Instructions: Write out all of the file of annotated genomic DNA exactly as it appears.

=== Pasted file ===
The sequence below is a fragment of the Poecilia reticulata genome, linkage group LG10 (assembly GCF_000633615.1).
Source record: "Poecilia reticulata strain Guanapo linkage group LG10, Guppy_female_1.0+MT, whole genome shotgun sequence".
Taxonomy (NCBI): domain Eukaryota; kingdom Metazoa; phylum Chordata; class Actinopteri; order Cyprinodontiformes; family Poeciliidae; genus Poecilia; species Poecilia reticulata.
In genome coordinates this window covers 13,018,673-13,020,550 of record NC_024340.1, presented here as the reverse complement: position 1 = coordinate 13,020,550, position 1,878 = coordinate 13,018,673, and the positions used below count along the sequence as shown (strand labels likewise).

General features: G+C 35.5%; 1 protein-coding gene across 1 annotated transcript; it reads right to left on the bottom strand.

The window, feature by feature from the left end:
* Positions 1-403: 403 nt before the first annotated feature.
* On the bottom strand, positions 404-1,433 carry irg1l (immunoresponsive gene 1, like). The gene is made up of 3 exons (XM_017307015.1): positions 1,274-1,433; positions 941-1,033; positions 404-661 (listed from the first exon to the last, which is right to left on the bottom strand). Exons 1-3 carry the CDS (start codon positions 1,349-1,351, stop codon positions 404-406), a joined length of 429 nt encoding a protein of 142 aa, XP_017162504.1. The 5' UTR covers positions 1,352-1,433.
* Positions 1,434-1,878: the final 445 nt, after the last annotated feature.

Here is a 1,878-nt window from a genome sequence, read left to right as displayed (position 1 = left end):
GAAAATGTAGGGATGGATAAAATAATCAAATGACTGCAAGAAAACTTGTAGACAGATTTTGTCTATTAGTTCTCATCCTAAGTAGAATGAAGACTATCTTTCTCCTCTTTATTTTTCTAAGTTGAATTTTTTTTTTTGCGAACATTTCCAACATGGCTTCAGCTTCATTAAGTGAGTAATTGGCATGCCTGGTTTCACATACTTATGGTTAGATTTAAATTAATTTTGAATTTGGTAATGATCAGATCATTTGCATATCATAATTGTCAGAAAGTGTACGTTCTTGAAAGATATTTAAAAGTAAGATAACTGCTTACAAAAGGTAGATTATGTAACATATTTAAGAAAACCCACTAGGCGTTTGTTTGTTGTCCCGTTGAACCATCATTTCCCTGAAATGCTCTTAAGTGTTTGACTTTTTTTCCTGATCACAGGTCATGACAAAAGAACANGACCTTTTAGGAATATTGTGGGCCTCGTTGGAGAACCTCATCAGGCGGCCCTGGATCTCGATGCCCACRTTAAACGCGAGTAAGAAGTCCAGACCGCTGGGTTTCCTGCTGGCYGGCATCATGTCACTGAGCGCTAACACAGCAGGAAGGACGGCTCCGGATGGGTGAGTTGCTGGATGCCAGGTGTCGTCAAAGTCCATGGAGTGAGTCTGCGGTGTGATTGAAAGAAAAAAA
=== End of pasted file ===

The sequence below is a fragment of the Poecilia reticulata genome, linkage group LG10 (assembly GCF_000633615.1).
Source record: "Poecilia reticulata strain Guanapo linkage group LG10, Guppy_female_1.0+MT, whole genome shotgun sequence".
Taxonomy (NCBI): domain Eukaryota; kingdom Metazoa; phylum Chordata; class Actinopteri; order Cyprinodontiformes; family Poeciliidae; genus Poecilia; species Poecilia reticulata.
In genome coordinates this window covers 13,018,673-13,020,550 of record NC_024340.1, presented here as the reverse complement: position 1 = coordinate 13,020,550, position 1,878 = coordinate 13,018,673, and the positions used below count along the sequence as shown (strand labels likewise).

General features: G+C 35.5%; 1 protein-coding gene across 1 annotated transcript; it reads right to left on the bottom strand.

The window, feature by feature from the left end:
* Positions 1-403: 403 nt before the first annotated feature.
* On the bottom strand, positions 404-1,433 carry irg1l (immunoresponsive gene 1, like). The gene is made up of 3 exons (XM_017307015.1): positions 1,274-1,433; positions 941-1,033; positions 404-661 (listed from the first exon to the last, which is right to left on the bottom strand). Exons 1-3 carry the CDS (start codon positions 1,349-1,351, stop codon positions 404-406), a joined length of 429 nt encoding a protein of 142 aa, XP_017162504.1. The 5' UTR covers positions 1,352-1,433.
* Positions 1,434-1,878: the final 445 nt, after the last annotated feature.

Here is a 1,878-nt window from a genome sequence, read left to right as displayed (position 1 = left end):
GAAAATGTAGGGATGGATAAAATAATCAAATGACTGCAAGAAAACTTGTAGACAGATTTTGTCTATTAGTTCTCATCCTAAGTAGAATGAAGACTATCTTTCTCCTCTTTATTTTTCTAAGTTGAATTTTTTTTTTTGCGAACATTTCCAACATGGCTTCAGCTTCATTAAGTGAGTAATTGGCATGCCTGGTTTCACATACTTATGGTTAGATTTAAATTAATTTTGAATTTGGTAATGATCAGATCATTTGCATATCATAATTGTCAGAAAGTGTACGTTCTTGAAAGATATTTAAAAGTAAGATAACTGCTTACAAAAGGTAGATTATGTAACATATTTAAGAAAACCCACTAGGCGTTTGTTTGTTGTCCCGTTGAACCATCATTTCCCTGAAATGCTCTTAAGTGTTTGACTTTTTTTCCTGATCACAGGTCATGACAAAAGAACANGACCTTTTAGGAATATTGTGGGCCTCGTTGGAGAACCTCATCAGGCGGCCCTGGATCTCGATGCCCACRTTAAACGCGAGTAAGAAGTCCAGACCGCTGGGTTTCCTGCTGGCYGGCATCATGTCACTGAGCGCTAACACAGCAGGAAGGACGGCTCCGGATGGGTGAGTTGCTGGATGCCAGGTGTCGTCAAAGTCCATGGAGTGAGTCTGCGGTGTGATTGAAAGAAAAAAA